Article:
The East Woodland urban renewal project was proposed in the late 1950s, though it was officially approved in 1960. The area between East 79th Street, East 71st Street, the Nickel Plate Road, Platt Avenue, and the Pennsylvania Railroad was in a sorry state in the middle of the 20th century. This particular urban renewal project is unique because it was rezoned to make the land available for industrial use, and then back again to its original intent of renewing the urban neighborhood for residential use. East Woodland represents the tension between two big needs in the city of Cleveland in the mid-20th century: conserving residential neighborhoods and maintaining industry within the city limits.
The East Woodland Project saw very little activity for ten years after its inception. Problems that faced the earlier Longwood urban renewal project, located farther west on Woodland Avenue, raised concerns over whether the East Woodland project would be successful. The major concern was how the project would attract people back into the city. People were already flocking to the suburbs because there were lower crime rates as well as better opportunities for employment. The concerns grew so much that the project was halted and reframed to address another concern. Industry was leaving to suburbs as well and, in an effort to attract new industry and keep manufacturers that were already in the area, East Woodland was to change its purpose in 1965 to become an industrial renewal area.
The change created a new problem, however. The eighty residents within the proposed area had already put money into fixing up their homes on the promise that federal funding was going to rejuvenate the area as a place of residence. Changing the land to industrial use would also evict them from their homes. Despite their outcries and a legal battle led by James Scribner and his wife, a court ruled that the project was to be industrial. Nevertheless, the people of the neighborhood won a pledge from Mayor Carl B. Stokes in 1968 to return the intent of the project to residential in nature. Mayor Stokes was sympathetic to the cause of the people because he grew up only a few streets away in the Outhwaite Homes and was well aware of the poor state of East Side neighborhoods because he drove daily on Woodland Avenue between his Larchmere Boulevard home and City Hall. Land development would not officially start until 1971, more than a decade after the original announcement of the project.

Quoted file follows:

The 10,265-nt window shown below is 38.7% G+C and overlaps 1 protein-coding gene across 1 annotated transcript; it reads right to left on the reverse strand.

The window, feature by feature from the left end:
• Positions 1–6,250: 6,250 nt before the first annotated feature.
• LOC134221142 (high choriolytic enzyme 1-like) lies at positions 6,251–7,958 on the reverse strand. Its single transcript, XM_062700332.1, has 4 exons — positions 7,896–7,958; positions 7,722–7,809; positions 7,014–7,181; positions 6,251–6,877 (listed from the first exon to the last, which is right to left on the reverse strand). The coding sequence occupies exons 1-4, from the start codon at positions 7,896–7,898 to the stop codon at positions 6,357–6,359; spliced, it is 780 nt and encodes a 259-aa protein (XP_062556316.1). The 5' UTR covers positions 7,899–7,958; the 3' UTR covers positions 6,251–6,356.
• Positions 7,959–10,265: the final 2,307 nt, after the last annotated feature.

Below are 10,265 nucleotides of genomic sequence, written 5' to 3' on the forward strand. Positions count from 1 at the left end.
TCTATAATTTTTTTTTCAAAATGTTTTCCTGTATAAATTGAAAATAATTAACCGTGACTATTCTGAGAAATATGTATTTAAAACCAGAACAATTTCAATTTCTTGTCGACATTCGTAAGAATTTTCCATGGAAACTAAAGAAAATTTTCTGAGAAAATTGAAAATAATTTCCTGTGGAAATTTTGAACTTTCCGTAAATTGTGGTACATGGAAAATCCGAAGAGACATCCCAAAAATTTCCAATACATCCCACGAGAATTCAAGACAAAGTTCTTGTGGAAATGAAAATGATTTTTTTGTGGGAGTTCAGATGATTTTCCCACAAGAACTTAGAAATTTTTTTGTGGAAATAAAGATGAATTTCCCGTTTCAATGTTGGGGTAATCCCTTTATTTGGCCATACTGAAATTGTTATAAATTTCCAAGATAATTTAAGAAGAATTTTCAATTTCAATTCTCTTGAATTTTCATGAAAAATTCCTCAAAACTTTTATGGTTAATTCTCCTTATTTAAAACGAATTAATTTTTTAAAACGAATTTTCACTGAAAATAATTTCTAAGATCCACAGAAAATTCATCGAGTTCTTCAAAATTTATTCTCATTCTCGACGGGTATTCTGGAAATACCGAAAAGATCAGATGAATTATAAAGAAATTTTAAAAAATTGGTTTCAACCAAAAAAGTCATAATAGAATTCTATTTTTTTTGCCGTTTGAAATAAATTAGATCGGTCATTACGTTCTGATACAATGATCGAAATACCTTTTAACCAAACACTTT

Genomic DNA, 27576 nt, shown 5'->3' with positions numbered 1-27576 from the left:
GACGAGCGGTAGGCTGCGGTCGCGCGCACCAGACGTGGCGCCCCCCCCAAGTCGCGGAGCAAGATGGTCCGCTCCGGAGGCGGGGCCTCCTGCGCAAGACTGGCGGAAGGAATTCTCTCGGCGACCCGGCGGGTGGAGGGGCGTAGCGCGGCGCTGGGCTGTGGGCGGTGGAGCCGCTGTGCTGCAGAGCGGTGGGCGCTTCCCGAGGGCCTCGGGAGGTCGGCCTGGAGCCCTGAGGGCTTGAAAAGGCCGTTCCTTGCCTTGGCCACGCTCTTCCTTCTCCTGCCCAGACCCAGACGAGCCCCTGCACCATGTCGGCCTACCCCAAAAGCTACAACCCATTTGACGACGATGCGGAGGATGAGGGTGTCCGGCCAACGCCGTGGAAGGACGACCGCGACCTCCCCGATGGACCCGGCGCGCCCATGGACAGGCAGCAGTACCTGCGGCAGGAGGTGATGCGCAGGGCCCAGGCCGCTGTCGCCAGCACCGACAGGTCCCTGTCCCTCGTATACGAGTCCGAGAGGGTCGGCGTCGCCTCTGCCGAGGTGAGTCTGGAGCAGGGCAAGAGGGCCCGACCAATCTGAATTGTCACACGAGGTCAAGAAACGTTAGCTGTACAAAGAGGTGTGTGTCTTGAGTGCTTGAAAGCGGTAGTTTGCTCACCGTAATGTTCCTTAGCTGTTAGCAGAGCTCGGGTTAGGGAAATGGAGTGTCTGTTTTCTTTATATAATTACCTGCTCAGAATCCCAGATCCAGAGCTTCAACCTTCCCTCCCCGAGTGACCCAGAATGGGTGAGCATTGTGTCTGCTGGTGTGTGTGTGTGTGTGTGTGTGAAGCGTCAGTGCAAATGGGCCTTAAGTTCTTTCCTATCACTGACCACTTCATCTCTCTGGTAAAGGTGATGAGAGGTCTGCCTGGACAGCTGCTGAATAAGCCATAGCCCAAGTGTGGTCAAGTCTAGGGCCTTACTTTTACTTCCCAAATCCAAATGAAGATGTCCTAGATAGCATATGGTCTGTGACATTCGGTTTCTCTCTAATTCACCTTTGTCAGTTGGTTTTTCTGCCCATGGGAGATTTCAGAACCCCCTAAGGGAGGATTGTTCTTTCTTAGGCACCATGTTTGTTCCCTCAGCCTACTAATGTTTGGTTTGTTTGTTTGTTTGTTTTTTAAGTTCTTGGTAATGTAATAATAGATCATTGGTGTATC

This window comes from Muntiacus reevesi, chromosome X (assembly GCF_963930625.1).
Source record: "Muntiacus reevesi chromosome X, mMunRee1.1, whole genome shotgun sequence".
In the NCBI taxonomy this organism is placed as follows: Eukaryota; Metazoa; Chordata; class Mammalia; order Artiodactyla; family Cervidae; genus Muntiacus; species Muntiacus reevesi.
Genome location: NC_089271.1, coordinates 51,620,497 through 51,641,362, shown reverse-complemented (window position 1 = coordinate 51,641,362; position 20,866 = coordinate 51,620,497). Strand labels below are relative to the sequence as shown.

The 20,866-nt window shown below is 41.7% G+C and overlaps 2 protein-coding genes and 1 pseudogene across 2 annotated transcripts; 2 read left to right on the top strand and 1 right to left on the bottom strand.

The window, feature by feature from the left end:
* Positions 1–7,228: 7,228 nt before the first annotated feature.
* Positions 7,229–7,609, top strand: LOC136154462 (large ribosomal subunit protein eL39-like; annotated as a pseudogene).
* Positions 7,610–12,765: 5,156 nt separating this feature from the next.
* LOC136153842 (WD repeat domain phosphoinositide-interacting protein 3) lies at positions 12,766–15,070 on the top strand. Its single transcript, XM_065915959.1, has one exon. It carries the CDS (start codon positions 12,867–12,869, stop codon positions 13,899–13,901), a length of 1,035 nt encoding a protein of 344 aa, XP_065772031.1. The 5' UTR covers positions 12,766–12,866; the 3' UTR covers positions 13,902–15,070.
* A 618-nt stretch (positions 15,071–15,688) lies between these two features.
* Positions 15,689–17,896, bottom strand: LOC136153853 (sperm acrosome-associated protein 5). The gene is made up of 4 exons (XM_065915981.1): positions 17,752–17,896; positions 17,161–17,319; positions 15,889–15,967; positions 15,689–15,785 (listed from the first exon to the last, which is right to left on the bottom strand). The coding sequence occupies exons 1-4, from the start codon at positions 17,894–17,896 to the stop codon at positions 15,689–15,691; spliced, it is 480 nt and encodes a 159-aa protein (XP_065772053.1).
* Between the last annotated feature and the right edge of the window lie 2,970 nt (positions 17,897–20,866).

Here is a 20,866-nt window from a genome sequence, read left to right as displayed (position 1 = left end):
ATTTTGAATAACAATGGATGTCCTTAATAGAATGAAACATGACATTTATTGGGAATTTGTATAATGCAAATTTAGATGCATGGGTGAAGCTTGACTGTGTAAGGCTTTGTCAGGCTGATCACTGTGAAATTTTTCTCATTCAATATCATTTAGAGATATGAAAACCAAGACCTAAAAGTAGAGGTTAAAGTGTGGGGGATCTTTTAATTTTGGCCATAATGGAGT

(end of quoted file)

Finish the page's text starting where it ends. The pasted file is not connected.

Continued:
Industrial space within the city was still a concern as the 1970s dawned. Industrial leaders in the area took action to work with their community and formed the Woodland East Community Organization (WECO) in 1971. Some of these businesses included Van Dorn Iron works, Empire Plating, Eaton Industries, and Ramsey Labs. The original charter included around 500 acres between Woodland Avenue and Buckeye Road to the north, Kinsman Road to the south, East 93rd and Woodhill Road to the east, and East 75th to the west. WECO was dedicated not just to reviving the neighborhood economically, but to keeping the area safe for residents and businesses. The WECO safety patrol in conjunction with the Cleveland Police reduced crime in the area. WECO was also successful in keeping business in the area. Orlando Baking was persuaded by Mayor Dennis Kucinich and WECO to stay in the area when the firm was considering a move to suburban Solon in the late 1970s. The WECO project was not funded publicly with tax dollars, but rather from the private means of the industries involved. The efforts of WECO helped revitalize industry and community in East Woodland but ultimately could not halt the broader problem of suburban, Sunbelt, and overseas competition for manufacturing that decimated the industrial base of Cleveland and other Rust Belt cities.